a short history of the China trade

In this film, Edmund de Waal talks about his GAC commission to create a new porcelain work for the Ambassador’s Residence in Beijing. De Waal is renowned for his hand-thrown porcelain often, as here, produced as white vessels ordered on white shelves and displayed in groups inside a glass vitrine. The GAC were especially keen to work with de Waal in this location as porcelain originates in China and the artist’s fascination with the material, the country itself and its long history of trading in porcelain, meant there was a natural connection to the Beijing Residence. Filmmaker Jared Schiller interviewed de Waal in July 2016, shortly before the work was installed in the Residence.

a short history of the China trade

© Crown Copyright

  • Select Image
  • Select Image

De Waal has written this description of a short history of the China trade:

This is my very personal mapping of the thousand years of porcelain trade – the way in which China reached the rest of the world. It is a series of small porcelain vessels and dishes arranged on shelves and protected within a glass vitrine. It includes many celadons – the very beautiful blue-green glazes that epitomise Chinese porcelain. Here is the celadon of Marco Polo’s vase in Venice – the first piece to arrive in the West – the colours of deep Imperial stem-cups. Here are all the whites – the whites of vessels for Buddhist ritual, the aspirational colours that Europe couldn’t get and strived for, until they broke the secrets of the Arcanum. There is gold here too. Both porcelain as ‘white gold’, the most precious of materials, and also on the broken shards of a vessel, referencing the way in which gold is used to mend broken porcelain in China and Japan.

The installation is also a series of repetitions – one attempt after another to make porcelain, one cargo after another of porcelain to reach the West.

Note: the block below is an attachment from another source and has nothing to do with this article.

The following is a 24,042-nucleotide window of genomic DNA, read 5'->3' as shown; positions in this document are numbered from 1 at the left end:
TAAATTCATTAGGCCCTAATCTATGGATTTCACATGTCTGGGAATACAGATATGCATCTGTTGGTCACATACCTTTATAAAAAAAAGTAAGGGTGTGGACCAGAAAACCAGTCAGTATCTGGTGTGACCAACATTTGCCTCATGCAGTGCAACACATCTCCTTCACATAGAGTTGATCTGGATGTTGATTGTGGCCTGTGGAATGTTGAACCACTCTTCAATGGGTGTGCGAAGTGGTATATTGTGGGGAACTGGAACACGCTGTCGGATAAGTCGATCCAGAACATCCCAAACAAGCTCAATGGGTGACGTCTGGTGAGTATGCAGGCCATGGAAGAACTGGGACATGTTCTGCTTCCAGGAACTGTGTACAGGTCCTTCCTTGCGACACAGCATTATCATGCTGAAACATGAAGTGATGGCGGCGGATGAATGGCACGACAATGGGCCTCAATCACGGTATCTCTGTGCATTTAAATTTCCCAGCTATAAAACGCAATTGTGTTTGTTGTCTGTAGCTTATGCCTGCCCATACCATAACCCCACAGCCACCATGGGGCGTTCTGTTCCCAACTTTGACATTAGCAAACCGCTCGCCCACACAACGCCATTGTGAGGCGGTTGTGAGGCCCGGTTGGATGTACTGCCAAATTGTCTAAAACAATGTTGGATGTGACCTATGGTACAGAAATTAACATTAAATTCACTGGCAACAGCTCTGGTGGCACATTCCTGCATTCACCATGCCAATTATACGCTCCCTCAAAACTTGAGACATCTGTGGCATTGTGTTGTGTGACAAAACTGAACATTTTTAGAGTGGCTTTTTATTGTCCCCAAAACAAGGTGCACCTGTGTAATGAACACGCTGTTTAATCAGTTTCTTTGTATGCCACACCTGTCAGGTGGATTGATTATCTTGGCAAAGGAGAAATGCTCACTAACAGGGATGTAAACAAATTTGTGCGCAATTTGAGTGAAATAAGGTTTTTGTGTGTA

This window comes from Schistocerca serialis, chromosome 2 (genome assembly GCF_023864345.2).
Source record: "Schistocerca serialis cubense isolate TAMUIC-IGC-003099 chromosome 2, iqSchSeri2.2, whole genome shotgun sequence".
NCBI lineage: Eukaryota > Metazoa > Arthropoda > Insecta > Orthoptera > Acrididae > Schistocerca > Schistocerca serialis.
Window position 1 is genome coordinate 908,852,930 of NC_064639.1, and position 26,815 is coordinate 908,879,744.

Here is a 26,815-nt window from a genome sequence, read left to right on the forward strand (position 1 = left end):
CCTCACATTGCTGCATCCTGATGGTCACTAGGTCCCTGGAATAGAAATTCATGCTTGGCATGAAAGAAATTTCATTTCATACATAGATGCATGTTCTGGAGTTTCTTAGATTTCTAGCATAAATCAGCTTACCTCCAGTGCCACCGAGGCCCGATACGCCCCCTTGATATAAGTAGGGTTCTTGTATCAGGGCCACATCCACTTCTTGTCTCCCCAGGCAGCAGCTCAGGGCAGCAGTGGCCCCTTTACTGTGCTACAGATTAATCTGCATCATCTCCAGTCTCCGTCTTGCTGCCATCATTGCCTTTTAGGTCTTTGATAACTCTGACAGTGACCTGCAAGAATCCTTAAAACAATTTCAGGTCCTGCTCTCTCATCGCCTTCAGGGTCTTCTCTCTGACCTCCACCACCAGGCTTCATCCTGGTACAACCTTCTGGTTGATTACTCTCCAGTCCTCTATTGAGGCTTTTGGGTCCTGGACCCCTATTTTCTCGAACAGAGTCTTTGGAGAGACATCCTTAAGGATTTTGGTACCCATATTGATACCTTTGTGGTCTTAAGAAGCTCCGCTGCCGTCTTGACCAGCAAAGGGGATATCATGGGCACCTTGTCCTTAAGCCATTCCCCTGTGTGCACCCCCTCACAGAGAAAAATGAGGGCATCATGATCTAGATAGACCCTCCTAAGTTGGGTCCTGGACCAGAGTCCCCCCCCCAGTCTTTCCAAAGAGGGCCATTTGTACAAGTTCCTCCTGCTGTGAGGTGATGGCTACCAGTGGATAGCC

I feel very honoured that a short history of the China trade will be installed in the British Ambassador’s Residence in Beijing, in a place on the threshold of where people come and depart. This piece is above all about the ebb and flow of trade, of ideas, of objects, of beliefs, and of images.

Porcelain itself and its association with China are the subject of de Waal’s book The White Road (2015) which includes an account of his visit to Jingdezhen in China, known as the ‘Porcelain Capital’ because it has been producing pottery for 1,700 years. De Waal has been working with porcelain for over 25 years and sees it as ‘a beautiful pure material all about China, Chinese culture and Chinese trade’. With its long history, de Waal felt porcelain forms a bridge between the UK and China and that this pure material –’somewhere between clay and glass’ – tells a poetic resonant story that spoke not just to emperors but ordinary workers as everyone in China uses porcelain. De Waal also explained how in China broken objects are mended with gold – it is the brokenness that makes them special – and for him porcelain is profoundly attractive when it goes wrong as he is ‘not remotely interested in making the perfect object’.

As a writer, de Waal sees the titles of his works as very important and a short history of the China trade is a deliberate if ‘quiet nod to the generative, generous relationship between the UK and China’.

Edmund de Waal is an artist and writer. After graduating from Trinity College Cambridge, de Waal set up a pottery kiln, only beginning to experiment with porcelain after moving to Sheffield in the late 1980s. In 1990 he was awarded a Daiwa Anglo-Japanese Foundation Scholarship.

De Waal’s work has been exhibited throughout the UK and internationally, with recent exhibitions at Kunsthistorisches Museum, Vienna (2016), Kunsthaus Graz, Graz (2016), Galerie Max Hetzler, Berlin (2016), Gagosian Gallery, Beverley Hills (2016); Royal Academy, London (2015) and Turner Contemporary, Margate (2014).  Recent installations have included Lichtzwang (2014) in the Theseus Temple, Vienna, and another hour at Southwark Cathedral, London (2014). Permanent public works are An idea (for the journey), Rijksmuseum (2013), a local history (2012), University of Cambridge, Signs & Wonders, Victoria and Albert Museum, London (2009) and a sounding line at Chatsworth House, Derbyshire (2007).

The Hare with Amber Eyes (2010), de Waal’s family memoir, has won many literary prizes and his second book, The White Road was published in 2015. He was made an OBE for his services to art in 2011 and is a Senior Fellow of the Royal College Art and Honorary Fellow of Trinity Hall, Cambridge.

Edmund de Waal’s a short history of the China trade was commissioned from the artist in 2016 with the generous support of Rosamund Brown in memory of her husband, Charles H Brown; The Rothschild Foundation; The Sackler Trust and with assistance from Madeleine Bessborough, New Art Centre.